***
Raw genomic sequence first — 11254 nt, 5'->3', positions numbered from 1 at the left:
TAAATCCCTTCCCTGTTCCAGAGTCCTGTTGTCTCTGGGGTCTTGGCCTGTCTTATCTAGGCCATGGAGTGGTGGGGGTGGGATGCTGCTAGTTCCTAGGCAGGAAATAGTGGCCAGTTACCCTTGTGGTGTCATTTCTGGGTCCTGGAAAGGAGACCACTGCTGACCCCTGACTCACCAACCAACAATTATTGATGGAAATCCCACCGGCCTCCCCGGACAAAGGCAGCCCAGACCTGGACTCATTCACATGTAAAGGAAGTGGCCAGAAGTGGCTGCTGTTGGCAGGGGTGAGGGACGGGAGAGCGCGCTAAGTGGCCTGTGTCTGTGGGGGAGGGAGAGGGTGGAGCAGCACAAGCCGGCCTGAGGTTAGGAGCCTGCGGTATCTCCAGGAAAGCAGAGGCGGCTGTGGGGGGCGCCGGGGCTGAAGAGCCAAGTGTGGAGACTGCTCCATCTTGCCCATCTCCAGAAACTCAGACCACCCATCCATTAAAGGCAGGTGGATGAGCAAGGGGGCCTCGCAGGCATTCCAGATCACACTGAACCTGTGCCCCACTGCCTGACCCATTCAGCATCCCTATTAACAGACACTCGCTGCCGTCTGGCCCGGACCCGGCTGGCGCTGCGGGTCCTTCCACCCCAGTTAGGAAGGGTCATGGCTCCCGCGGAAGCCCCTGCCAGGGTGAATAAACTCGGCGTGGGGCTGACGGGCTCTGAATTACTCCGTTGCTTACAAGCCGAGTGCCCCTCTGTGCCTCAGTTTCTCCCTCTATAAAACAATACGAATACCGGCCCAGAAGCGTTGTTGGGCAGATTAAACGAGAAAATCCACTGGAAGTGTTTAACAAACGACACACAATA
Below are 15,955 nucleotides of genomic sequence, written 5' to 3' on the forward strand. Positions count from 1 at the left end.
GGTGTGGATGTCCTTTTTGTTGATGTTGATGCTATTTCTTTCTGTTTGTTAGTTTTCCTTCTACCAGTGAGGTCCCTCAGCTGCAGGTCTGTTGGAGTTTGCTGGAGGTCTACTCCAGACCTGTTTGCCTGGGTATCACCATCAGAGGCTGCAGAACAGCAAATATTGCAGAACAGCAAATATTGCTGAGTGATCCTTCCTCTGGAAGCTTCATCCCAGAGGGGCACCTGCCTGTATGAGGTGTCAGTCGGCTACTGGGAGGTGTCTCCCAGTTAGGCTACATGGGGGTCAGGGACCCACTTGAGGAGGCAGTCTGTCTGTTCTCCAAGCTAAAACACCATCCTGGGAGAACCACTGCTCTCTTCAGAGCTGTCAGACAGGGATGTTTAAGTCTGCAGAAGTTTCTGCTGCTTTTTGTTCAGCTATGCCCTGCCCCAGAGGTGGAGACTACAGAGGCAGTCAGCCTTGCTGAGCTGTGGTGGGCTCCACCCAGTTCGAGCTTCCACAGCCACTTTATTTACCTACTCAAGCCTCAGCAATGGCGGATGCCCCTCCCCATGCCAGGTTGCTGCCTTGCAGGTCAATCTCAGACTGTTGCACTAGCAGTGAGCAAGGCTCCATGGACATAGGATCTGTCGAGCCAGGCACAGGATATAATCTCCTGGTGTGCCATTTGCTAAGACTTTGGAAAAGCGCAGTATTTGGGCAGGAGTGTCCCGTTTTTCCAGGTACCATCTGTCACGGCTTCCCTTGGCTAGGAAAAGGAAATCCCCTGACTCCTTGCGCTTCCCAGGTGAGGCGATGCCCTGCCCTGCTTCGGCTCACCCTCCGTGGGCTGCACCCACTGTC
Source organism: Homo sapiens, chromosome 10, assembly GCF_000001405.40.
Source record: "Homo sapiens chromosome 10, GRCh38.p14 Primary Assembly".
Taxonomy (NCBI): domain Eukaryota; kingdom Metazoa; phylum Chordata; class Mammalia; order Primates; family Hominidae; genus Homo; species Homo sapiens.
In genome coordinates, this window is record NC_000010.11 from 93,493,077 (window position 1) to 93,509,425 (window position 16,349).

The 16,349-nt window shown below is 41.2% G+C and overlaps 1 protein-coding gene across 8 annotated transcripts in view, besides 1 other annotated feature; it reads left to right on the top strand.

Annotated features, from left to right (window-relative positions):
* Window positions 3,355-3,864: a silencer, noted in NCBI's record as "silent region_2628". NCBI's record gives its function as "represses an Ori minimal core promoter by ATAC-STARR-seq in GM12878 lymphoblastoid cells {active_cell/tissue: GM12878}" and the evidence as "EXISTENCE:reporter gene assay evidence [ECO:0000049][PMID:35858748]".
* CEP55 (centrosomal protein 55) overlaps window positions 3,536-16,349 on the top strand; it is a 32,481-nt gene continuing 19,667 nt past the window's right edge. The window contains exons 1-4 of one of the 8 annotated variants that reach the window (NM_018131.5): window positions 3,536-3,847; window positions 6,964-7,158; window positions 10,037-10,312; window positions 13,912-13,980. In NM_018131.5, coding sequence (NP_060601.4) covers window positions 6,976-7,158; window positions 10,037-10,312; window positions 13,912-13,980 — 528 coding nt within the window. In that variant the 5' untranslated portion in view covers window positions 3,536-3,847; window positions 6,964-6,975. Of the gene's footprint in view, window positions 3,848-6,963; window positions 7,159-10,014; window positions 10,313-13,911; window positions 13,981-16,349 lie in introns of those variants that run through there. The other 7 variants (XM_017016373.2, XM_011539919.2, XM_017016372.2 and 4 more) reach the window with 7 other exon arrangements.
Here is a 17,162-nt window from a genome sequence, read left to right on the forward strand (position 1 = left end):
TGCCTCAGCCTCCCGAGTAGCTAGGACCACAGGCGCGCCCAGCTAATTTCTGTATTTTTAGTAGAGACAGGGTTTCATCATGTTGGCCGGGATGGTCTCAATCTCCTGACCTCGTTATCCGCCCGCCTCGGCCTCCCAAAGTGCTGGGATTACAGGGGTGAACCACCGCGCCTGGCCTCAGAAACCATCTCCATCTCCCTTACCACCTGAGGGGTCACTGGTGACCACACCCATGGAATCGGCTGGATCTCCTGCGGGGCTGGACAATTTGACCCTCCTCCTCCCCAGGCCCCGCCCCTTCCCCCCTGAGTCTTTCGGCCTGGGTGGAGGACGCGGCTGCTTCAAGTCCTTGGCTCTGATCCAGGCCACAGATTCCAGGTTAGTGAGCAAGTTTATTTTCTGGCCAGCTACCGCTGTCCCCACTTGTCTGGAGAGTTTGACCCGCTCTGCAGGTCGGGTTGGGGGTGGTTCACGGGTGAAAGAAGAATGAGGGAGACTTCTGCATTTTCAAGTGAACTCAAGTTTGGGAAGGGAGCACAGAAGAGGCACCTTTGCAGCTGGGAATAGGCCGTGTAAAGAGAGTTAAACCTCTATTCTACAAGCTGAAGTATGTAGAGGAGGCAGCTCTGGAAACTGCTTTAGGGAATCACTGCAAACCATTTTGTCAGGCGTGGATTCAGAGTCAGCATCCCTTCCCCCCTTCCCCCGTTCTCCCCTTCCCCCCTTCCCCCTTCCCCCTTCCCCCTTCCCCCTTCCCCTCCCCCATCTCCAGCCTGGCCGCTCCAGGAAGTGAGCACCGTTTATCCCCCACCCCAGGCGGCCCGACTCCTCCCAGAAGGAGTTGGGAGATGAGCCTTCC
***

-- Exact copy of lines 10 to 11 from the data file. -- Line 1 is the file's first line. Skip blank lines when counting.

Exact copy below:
Annotated features, from left to right (window-relative positions):
* Window positions 3,355-3,864: a silencer, noted in NCBI's record as "silent region_2628". NCBI's record gives its function as "represses an Ori minimal core promoter by ATAC-STARR-seq in GM12878 lymphoblastoid cells {active_cell/tissue: GM12878}" and the evidence as "EXISTENCE:reporter gene assay evidence [ECO:0000049][PMID:35858748]".